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A Long Term Mortgage Crisis

When President Obama released his plan this week to prevent home foreclosures, the point he wanted to get across to everyone watching was that money from folks who have been making their payments on time will not just be handed over to those folks who got in over their heads and bought a house they knew they couldn't afford.

But as the Wall Street Journal points out, it looks like President Obama's plan may do just that.

It's estimated that around four million homeowners are in danger of foreclosure, and in order to help them out, part of the President's plan creates a $75 billion program that would go towards reducing a homeowner's monthly mortgage payment. That breaks down to about $18,750 per home.

Now, we can debate whether this is the right thing to do as it may seem that you're rewarding the irresponsible while punishing those who have been playing by the rules; but what's most interesting are the statistics that show what happens if you were to drastically slash mortgage rates to make it a more feasible number to pay each month.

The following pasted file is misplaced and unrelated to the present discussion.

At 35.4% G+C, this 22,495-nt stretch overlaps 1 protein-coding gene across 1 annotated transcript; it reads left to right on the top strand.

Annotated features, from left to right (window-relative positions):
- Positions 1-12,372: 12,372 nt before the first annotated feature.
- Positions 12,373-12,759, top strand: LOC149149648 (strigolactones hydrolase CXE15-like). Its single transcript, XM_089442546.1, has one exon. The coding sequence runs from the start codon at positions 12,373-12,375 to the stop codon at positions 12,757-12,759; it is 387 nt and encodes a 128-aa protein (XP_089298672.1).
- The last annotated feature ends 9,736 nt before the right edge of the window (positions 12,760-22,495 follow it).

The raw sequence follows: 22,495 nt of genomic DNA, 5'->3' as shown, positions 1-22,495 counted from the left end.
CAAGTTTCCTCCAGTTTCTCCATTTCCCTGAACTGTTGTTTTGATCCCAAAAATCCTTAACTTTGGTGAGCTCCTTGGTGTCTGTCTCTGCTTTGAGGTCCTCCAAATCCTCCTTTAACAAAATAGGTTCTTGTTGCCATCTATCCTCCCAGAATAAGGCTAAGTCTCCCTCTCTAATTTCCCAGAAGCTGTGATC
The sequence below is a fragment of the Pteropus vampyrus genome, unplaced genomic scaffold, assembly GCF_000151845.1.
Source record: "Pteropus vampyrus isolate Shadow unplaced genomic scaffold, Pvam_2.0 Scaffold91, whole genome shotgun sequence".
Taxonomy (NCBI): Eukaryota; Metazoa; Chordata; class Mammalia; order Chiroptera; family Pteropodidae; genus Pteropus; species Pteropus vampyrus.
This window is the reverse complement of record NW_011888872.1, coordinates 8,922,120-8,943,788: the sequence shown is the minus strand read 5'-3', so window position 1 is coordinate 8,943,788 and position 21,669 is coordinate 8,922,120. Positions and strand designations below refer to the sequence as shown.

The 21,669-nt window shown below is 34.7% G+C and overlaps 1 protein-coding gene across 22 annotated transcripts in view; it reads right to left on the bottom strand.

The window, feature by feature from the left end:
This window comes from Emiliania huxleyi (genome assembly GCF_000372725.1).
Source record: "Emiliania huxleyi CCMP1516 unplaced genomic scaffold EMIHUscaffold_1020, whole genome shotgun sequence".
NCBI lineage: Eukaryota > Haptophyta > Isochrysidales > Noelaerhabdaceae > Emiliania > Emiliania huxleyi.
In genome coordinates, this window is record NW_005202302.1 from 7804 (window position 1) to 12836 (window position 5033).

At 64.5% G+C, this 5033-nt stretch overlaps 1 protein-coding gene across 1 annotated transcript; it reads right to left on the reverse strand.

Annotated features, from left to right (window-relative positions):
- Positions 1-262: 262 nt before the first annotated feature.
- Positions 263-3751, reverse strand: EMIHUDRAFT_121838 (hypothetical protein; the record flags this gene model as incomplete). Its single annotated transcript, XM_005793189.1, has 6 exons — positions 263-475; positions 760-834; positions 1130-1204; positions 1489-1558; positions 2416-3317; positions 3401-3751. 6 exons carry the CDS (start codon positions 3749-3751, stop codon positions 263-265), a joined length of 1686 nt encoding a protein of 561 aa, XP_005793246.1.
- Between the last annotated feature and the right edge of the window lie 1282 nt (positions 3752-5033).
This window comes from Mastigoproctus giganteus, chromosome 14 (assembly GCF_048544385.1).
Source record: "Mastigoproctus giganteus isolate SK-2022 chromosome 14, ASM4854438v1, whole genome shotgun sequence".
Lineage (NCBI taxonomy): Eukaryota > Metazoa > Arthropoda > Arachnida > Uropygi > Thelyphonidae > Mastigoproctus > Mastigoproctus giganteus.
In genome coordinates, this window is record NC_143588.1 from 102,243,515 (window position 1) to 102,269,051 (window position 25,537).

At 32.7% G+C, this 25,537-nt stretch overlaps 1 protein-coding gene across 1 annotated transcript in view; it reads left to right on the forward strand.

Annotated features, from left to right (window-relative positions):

According to the December report by the Comptroller of the Currency and the Federal Office of Thrift Supervision:

"The number of loans modified in the first quarter that were 30 or more days delinquent was 37 percent after three months and 55 percent after six months. The number of loans modified in the first quarter that were 60 or more days delinquent was 19 percent at three months and nearly 37 percent after six months. One very troubling point is that, whether measured using 30-day or 60-day delinquencies, re-default rates increased each month and showed no signs of leveling off after six months and even eight months."

While this plan spends a heck of a lot of money, it doesn't fix the loan problem for the long term. As the Wall Street Journal points out: after all of this money, we still may not have fixed the problem.

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